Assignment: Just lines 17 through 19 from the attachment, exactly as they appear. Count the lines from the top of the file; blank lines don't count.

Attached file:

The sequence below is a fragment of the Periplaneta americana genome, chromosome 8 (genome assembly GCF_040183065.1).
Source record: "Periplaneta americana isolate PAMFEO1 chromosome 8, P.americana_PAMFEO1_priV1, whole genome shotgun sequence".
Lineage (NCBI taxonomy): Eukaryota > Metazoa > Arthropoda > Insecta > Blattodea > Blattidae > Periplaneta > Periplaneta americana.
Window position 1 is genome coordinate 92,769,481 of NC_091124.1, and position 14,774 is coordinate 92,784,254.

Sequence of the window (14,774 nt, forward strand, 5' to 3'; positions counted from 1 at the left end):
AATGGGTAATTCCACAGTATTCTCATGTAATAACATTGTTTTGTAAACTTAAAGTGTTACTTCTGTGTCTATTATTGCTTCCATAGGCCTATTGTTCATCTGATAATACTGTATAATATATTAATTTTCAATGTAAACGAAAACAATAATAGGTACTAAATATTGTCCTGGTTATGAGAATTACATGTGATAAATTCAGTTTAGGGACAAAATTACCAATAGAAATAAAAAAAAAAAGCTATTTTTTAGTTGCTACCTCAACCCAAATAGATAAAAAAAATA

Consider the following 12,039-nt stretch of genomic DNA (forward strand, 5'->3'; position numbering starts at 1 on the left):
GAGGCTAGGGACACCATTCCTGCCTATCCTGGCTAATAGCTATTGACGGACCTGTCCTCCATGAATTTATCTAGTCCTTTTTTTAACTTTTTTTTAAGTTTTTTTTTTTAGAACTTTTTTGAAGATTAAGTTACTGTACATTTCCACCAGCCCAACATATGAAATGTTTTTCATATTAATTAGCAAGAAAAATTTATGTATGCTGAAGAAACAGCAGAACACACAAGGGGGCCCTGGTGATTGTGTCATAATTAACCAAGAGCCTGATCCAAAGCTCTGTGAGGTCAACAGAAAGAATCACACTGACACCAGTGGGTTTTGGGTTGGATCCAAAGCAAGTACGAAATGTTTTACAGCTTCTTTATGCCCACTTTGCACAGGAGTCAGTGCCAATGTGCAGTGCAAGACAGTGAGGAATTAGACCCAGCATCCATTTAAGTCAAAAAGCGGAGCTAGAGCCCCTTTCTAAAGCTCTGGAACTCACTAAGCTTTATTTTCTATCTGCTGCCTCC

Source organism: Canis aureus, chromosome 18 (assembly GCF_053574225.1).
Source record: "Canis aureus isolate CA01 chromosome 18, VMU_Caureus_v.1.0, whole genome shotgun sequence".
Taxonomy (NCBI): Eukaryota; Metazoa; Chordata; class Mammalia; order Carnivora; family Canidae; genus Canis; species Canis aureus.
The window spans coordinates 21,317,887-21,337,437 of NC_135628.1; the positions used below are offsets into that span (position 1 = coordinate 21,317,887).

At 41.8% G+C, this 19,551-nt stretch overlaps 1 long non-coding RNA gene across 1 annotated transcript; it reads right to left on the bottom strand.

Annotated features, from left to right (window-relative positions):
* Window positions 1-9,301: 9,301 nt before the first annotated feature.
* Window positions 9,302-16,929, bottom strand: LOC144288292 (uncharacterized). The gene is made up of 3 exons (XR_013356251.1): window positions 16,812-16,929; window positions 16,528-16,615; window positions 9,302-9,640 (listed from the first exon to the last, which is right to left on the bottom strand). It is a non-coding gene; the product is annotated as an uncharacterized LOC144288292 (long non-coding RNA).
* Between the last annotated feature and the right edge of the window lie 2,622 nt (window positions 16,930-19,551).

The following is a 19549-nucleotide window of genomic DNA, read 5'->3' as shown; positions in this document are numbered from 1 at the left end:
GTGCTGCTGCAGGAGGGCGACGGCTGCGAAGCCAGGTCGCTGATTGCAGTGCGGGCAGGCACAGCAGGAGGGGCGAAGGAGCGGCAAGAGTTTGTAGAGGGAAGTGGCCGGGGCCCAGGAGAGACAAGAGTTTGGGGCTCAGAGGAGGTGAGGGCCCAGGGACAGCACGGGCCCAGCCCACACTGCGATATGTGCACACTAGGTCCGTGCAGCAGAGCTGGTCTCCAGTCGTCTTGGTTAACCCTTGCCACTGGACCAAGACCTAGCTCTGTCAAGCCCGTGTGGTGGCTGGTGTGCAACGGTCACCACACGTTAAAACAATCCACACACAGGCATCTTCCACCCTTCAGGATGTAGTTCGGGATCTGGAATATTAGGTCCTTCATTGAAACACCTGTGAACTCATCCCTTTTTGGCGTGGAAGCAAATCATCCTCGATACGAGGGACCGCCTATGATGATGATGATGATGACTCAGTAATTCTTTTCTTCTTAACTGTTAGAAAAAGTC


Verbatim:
* Between the last annotated feature and the right edge of the window lie 2,622 nt (window positions 16,930-19,551).

The following is a 19549-nucleotide window of genomic DNA, read 5'->3' as shown; positions in this document are numbered from 1 at the left end:
GTGCTGCTGCAGGAGGGCGACGGCTGCGAAGCCAGGTCGCTGATTGCAGTGCGGGCAGGCACAGCAGGAGGGGCGAAGGAGCGGCAAGAGTTTGTAGAGGGAAGTGGCCGGGGCCCAGGAGAGACAAGAGTTTGGGGCTCAGAGGAGGTGAGGGCCCAGGGACAGCACGGGCCCAGCCCACACTGCGATATGTGCACACTAGGTCCGTGCAGCAGAGCTGGTCTCCAGTCGTCTTGGTTAACCCTTGCCACTGGACCAAGACCTAGCTCTGTCAAGCCCGTGTGGTGGCTGGTGTGCAACGGTCACCACACGTTAAAACAATCCACACACAGGCATCTTCCACCCTTCAGGATGTAGTTCGGGATCTGGAATATTAGGTCCTTCATTGAAACACCTGTGAACTCATCCCTTTTTGGCGTGGAAGCAAATCATCCTCGATACGAGGGACCGCCTATGATGATGATGATGATGACTCAGTAATTCTTTTCTTCTTAACTGTTAGAAAAAGTC